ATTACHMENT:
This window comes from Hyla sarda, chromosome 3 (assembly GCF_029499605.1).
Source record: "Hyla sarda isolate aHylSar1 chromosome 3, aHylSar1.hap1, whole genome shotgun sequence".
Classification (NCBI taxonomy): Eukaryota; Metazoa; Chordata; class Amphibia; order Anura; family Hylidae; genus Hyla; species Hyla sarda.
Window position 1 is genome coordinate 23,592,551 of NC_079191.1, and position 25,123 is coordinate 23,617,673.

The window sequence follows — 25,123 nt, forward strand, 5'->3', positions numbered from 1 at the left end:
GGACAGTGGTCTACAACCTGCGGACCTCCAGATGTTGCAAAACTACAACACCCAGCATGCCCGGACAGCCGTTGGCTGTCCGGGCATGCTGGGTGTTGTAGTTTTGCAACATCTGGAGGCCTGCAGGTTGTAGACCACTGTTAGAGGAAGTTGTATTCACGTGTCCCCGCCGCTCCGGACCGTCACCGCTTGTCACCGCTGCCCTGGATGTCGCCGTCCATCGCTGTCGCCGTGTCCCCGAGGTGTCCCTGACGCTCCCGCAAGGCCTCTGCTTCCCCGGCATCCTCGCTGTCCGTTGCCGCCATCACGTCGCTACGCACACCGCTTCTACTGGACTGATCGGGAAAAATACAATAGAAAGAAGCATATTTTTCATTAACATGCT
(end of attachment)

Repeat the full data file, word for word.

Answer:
This window comes from Hyla sarda, chromosome 3 (assembly GCF_029499605.1).
Source record: "Hyla sarda isolate aHylSar1 chromosome 3, aHylSar1.hap1, whole genome shotgun sequence".
Classification (NCBI taxonomy): Eukaryota; Metazoa; Chordata; class Amphibia; order Anura; family Hylidae; genus Hyla; species Hyla sarda.
Window position 1 is genome coordinate 23,592,551 of NC_079191.1, and position 25,123 is coordinate 23,617,673.

The window sequence follows — 25,123 nt, forward strand, 5'->3', positions numbered from 1 at the left end:
GGACAGTGGTCTACAACCTGCGGACCTCCAGATGTTGCAAAACTACAACACCCAGCATGCCCGGACAGCCGTTGGCTGTCCGGGCATGCTGGGTGTTGTAGTTTTGCAACATCTGGAGGCCTGCAGGTTGTAGACCACTGTTAGAGGAAGTTGTATTCACGTGTCCCCGCCGCTCCGGACCGTCACCGCTTGTCACCGCTGCCCTGGATGTCGCCGTCCATCGCTGTCGCCGTGTCCCCGAGGTGTCCCTGACGCTCCCGCAAGGCCTCTGCTTCCCCGGCATCCTCGCTGTCCGTTGCCGCCATCACGTCGCTACGCACACCGCTTCTACTGGACTGATCGGGAAAAATACAATAGAAAGAAGCATATTTTTCATTAACATGCT